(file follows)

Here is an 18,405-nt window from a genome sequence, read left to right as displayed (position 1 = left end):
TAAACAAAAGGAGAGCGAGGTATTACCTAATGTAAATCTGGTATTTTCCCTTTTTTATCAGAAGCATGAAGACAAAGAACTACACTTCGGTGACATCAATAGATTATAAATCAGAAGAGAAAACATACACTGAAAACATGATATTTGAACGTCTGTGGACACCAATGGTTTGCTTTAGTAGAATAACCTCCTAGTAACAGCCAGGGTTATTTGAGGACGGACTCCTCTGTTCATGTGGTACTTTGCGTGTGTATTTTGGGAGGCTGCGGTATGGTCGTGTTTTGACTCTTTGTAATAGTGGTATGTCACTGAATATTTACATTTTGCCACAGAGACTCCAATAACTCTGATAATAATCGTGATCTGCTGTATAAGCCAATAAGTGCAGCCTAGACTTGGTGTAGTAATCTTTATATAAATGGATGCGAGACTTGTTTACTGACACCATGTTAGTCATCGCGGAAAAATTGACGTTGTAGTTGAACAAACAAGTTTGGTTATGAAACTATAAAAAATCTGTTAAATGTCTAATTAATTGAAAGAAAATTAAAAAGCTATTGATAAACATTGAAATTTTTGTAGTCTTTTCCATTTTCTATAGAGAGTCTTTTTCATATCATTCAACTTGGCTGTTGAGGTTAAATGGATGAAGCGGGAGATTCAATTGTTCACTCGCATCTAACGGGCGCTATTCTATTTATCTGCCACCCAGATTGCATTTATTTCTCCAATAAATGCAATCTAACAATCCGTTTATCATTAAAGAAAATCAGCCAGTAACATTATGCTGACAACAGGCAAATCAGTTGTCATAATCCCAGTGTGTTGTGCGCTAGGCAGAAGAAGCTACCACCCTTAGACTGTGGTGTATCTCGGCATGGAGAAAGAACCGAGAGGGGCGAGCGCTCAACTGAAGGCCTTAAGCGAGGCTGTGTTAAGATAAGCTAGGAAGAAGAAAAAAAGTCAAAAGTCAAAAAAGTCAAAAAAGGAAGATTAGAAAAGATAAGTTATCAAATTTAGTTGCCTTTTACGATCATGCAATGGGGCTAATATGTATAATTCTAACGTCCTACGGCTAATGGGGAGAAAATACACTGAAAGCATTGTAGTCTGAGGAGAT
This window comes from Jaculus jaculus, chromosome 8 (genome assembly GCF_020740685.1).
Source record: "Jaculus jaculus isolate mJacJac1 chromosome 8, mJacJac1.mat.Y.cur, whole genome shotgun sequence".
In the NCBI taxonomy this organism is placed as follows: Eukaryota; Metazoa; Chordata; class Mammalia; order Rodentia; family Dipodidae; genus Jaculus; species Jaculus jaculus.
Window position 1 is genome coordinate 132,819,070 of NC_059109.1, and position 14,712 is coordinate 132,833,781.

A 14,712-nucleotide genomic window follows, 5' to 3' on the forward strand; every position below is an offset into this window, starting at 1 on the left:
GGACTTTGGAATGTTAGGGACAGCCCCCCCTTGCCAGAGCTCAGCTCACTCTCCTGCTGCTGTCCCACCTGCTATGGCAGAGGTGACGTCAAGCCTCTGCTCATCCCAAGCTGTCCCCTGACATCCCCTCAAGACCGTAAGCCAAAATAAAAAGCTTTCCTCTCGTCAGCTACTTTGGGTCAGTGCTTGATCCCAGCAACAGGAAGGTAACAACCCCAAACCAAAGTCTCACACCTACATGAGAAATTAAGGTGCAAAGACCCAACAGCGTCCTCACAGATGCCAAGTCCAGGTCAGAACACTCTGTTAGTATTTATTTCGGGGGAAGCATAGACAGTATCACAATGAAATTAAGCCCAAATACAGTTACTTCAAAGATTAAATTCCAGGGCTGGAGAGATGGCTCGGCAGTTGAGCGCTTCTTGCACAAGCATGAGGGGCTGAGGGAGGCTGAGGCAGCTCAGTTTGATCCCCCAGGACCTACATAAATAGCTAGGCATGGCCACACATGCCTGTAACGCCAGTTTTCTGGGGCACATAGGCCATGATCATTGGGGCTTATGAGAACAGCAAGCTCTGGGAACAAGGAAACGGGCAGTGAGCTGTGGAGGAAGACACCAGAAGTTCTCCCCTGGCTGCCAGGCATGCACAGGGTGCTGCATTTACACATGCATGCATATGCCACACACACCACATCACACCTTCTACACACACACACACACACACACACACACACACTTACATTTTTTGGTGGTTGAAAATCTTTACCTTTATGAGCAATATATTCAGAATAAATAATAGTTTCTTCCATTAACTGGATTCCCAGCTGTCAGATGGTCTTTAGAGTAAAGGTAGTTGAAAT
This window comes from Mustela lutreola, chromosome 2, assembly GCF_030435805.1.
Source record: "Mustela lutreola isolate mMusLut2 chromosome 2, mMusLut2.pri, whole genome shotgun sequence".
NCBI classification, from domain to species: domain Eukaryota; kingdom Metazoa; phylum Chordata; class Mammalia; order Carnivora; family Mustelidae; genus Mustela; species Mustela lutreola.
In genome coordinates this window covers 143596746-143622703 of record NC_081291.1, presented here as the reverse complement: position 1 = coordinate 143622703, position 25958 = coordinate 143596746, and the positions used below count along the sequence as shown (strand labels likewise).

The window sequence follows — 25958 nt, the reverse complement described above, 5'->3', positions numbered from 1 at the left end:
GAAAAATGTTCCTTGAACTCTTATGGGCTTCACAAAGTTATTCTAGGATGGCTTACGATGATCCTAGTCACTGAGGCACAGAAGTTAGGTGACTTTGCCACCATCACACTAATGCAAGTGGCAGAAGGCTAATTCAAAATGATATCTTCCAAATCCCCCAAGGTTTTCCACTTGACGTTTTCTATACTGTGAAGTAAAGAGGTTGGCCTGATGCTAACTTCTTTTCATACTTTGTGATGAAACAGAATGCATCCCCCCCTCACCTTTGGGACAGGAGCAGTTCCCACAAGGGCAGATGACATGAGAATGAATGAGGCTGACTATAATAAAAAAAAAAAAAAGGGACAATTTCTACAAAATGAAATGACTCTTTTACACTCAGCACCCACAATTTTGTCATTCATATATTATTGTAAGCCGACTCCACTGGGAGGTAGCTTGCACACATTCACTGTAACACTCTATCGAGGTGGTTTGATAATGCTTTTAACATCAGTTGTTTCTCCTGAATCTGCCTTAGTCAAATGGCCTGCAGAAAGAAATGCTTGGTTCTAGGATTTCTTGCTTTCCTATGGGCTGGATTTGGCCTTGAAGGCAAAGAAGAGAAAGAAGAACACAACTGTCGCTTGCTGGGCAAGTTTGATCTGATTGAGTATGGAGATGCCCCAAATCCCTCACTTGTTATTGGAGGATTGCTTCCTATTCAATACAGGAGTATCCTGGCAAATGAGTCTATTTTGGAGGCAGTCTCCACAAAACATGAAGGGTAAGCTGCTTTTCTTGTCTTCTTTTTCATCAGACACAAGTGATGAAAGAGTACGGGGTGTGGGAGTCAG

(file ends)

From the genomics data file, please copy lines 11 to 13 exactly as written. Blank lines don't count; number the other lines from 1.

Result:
NCBI classification, from domain to species: domain Eukaryota; kingdom Metazoa; phylum Chordata; class Mammalia; order Carnivora; family Mustelidae; genus Mustela; species Mustela lutreola.
In genome coordinates this window covers 143596746-143622703 of record NC_081291.1, presented here as the reverse complement: position 1 = coordinate 143622703, position 25958 = coordinate 143596746, and the positions used below count along the sequence as shown (strand labels likewise).

The window sequence follows — 25958 nt, the reverse complement described above, 5'->3', positions numbered from 1 at the left end: